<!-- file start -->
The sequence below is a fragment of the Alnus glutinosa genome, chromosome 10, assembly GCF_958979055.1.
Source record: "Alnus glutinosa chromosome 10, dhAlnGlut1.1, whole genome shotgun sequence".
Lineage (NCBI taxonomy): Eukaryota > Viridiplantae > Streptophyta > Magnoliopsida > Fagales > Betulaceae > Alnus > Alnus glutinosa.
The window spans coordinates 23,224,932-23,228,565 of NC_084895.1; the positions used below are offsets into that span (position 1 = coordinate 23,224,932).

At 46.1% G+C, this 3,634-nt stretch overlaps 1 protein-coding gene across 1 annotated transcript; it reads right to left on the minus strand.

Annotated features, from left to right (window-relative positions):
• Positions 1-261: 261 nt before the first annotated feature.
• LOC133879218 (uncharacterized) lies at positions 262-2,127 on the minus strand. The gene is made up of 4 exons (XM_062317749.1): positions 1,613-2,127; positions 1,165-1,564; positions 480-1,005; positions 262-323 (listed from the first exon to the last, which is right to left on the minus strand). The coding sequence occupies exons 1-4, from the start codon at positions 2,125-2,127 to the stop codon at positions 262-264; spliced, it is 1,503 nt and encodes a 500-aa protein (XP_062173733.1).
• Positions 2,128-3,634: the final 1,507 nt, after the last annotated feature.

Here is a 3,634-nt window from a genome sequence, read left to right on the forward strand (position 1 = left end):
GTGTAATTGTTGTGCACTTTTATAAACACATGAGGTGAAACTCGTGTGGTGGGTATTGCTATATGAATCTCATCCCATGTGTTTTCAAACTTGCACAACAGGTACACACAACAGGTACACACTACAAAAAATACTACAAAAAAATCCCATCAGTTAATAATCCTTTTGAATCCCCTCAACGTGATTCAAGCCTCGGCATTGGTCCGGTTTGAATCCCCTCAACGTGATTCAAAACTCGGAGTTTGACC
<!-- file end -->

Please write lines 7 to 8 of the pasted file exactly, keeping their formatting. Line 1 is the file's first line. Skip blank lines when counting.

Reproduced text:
• Positions 1-261: 261 nt before the first annotated feature.
• LOC133879218 (uncharacterized) lies at positions 262-2,127 on the minus strand. The gene is made up of 4 exons (XM_062317749.1): positions 1,613-2,127; positions 1,165-1,564; positions 480-1,005; positions 262-323 (listed from the first exon to the last, which is right to left on the minus strand). The coding sequence occupies exons 1-4, from the start codon at positions 2,125-2,127 to the stop codon at positions 262-264; spliced, it is 1,503 nt and encodes a 500-aa protein (XP_062173733.1).